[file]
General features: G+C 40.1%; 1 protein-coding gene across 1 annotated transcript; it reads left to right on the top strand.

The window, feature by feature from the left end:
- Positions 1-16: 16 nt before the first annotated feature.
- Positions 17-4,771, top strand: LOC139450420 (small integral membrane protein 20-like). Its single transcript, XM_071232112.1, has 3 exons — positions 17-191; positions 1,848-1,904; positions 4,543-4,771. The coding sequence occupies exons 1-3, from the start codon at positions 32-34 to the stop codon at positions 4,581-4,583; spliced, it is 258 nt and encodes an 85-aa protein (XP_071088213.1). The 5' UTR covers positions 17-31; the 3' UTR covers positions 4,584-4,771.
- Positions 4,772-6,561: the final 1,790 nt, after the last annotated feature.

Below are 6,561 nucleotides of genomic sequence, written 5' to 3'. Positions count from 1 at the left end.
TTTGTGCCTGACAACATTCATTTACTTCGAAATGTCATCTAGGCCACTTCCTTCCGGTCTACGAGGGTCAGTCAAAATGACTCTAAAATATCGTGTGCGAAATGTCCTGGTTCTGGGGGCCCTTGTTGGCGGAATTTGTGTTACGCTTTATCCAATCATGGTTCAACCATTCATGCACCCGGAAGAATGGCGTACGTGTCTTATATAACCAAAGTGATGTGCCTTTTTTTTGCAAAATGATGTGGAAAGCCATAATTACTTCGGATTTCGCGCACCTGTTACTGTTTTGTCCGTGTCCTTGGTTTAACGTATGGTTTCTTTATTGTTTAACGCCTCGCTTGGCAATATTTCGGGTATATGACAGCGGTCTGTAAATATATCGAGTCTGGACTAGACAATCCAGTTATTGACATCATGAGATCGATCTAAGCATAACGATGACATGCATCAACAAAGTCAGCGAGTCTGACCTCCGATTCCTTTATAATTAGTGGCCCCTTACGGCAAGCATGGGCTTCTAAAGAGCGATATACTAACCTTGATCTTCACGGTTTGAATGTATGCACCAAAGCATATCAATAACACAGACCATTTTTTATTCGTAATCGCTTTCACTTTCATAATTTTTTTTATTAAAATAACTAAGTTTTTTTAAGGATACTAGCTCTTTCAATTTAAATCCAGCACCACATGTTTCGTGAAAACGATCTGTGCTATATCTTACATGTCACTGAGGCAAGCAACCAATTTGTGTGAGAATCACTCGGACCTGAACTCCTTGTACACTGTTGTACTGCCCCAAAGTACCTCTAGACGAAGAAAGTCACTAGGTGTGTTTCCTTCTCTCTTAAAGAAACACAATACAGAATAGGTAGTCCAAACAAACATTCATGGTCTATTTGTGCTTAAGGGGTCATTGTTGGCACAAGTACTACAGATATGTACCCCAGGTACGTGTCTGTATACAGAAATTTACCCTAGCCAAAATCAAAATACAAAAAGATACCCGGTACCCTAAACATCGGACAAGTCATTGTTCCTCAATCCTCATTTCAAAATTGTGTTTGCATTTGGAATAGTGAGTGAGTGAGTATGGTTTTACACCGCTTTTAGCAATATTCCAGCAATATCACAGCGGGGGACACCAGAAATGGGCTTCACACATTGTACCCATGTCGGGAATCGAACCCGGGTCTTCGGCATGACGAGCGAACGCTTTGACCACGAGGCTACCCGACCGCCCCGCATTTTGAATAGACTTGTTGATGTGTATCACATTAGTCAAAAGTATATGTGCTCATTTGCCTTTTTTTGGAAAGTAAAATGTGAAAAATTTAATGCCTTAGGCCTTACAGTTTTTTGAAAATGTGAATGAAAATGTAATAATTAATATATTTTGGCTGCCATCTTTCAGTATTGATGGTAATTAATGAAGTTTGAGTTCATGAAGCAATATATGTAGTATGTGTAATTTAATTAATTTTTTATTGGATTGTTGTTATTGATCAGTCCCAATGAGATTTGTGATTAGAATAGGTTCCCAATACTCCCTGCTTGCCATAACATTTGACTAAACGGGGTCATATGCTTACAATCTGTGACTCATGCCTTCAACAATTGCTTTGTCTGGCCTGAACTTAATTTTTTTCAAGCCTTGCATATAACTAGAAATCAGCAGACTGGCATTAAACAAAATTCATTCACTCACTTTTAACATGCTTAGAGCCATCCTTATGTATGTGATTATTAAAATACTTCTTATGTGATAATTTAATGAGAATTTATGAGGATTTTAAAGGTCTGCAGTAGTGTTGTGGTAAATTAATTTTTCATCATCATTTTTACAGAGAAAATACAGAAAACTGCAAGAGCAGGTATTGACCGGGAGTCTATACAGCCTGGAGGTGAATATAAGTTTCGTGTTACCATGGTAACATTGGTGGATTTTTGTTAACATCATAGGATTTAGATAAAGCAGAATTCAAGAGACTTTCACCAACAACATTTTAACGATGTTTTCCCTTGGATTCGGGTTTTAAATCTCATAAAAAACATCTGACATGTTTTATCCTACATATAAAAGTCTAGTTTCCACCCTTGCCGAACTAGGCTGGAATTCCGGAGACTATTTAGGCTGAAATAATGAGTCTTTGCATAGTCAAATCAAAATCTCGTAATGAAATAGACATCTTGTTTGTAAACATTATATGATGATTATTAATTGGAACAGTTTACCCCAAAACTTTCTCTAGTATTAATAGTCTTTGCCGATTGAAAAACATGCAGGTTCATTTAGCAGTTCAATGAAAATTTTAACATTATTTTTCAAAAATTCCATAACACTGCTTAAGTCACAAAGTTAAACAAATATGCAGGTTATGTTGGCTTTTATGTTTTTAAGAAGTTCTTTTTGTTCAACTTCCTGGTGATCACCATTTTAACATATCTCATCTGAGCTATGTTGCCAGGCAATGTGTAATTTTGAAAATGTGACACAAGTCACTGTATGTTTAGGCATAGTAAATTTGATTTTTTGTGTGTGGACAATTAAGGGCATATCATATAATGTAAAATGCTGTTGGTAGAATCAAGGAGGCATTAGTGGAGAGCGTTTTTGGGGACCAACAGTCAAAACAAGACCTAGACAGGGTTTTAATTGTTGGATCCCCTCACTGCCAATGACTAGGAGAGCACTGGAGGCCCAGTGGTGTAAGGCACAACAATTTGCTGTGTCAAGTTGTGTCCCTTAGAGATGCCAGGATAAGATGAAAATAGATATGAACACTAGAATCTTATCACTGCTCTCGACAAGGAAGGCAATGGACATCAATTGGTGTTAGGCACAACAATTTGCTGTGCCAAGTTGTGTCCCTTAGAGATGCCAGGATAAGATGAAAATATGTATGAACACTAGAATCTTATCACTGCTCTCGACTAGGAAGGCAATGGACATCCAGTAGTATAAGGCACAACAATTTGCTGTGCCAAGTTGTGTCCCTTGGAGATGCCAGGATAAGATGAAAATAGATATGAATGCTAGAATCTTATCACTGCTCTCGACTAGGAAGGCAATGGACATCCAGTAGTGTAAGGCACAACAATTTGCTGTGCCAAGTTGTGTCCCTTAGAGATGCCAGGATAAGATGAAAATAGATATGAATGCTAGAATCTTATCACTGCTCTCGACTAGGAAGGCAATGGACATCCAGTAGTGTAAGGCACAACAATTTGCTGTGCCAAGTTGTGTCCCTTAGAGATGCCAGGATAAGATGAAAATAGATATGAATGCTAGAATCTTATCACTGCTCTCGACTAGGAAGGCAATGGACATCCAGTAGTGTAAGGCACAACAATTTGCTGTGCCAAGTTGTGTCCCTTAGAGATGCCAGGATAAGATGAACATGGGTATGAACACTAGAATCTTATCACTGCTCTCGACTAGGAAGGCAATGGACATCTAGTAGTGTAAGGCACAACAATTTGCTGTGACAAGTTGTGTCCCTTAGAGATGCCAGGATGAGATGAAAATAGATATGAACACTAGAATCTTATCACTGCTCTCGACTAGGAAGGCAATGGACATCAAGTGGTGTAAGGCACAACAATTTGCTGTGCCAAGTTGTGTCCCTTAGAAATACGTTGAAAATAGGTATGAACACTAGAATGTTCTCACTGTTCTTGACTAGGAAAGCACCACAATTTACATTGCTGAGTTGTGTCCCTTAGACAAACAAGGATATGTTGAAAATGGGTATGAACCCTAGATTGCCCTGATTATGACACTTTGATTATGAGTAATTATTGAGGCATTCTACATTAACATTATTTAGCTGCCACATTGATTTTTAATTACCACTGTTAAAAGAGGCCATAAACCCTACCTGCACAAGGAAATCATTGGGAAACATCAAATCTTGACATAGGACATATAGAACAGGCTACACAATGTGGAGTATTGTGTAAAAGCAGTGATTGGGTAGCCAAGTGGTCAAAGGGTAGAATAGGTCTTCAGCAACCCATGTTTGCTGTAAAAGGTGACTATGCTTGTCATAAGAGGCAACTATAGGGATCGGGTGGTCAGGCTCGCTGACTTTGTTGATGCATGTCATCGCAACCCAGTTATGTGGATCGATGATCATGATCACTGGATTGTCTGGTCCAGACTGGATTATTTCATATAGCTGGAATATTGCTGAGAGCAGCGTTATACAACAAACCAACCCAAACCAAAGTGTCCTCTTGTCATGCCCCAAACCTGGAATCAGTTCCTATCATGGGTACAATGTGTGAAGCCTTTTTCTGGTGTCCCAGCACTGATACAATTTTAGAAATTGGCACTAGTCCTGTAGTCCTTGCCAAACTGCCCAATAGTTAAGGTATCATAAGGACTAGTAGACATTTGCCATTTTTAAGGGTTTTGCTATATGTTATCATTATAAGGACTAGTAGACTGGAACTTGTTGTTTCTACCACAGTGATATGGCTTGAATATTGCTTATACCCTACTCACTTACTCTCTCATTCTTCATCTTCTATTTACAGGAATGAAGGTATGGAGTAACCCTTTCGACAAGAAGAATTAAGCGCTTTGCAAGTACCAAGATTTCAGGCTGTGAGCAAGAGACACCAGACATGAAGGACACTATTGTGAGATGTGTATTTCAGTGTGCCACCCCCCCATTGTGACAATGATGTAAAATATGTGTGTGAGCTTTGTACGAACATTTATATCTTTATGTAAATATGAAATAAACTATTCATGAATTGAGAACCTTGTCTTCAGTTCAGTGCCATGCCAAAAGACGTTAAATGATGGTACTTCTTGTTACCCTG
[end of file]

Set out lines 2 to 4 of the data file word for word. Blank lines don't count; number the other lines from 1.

The window, feature by feature from the left end:
- Positions 1-16: 16 nt before the first annotated feature.
- Positions 17-4,771, top strand: LOC139450420 (small integral membrane protein 20-like). Its single transcript, XM_071232112.1, has 3 exons — positions 17-191; positions 1,848-1,904; positions 4,543-4,771. The coding sequence occupies exons 1-3, from the start codon at positions 32-34 to the stop codon at positions 4,581-4,583; spliced, it is 258 nt and encodes an 85-aa protein (XP_071088213.1). The 5' UTR covers positions 17-31; the 3' UTR covers positions 4,584-4,771.